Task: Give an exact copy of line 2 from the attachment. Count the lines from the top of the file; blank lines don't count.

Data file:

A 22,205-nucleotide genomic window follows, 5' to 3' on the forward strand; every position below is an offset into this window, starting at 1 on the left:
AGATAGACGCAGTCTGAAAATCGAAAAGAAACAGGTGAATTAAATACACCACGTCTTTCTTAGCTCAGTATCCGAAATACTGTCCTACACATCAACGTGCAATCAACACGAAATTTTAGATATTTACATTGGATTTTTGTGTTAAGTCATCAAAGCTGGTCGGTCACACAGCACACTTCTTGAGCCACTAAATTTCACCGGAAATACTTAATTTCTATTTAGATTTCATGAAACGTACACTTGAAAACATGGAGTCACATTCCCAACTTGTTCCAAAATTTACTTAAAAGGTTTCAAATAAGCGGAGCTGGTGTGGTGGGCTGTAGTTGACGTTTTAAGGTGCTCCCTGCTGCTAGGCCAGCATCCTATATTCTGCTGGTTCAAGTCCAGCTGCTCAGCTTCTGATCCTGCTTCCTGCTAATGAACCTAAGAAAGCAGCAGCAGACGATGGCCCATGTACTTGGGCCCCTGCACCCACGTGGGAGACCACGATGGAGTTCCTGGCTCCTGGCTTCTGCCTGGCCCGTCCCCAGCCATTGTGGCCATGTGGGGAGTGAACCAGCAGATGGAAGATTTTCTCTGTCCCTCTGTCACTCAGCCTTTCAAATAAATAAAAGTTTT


AGATAGACGCAGTCTGAAAATCGAAAAGAAACAGGTGAATTAAATACACCACGTCTTTCTTAGCTCAGTATCCGAAATACTGTCCTACACATCAACGTGCAATCAACACGAAATTTTAGATATTTACATTGGATTTTTGTGTTAAGTCATCAAAGCTGGTCGGTCACACAGCACACTTCTTGAGCCACTAAATTTCACCGGAAATACTTAATTTCTATTTAGATTTCATGAAACGTACACTTGAAAACATGGAGTCACATTCCCAACTTGTTCCAAAATTTACTTAAAAGGTTTCAAATAAGCGGAGCTGGTGTGGTGGGCTGTAGTTGACGTTTTAAGGTGCTCCCTGCTGCTAGGCCAGCATCCTATATTCTGCTGGTTCAAGTCCAGCTGCTCAGCTTCTGATCCTGCTTCCTGCTAATGAACCTAAGAAAGCAGCAGCAGACGATGGCCCATGTACTTGGGCCCCTGCACCCACGTGGGAGACCACGATGGAGTTCCTGGCTCCTGGCTTCTGCCTGGCCCGTCCCCAGCCATTGTGGCCATGTGGGGAGTGAACCAGCAGATGGAAGATTTTCTCTGTCCCTCTGTCACTCAGCCTTTCAAATAAATAAAAGTTTT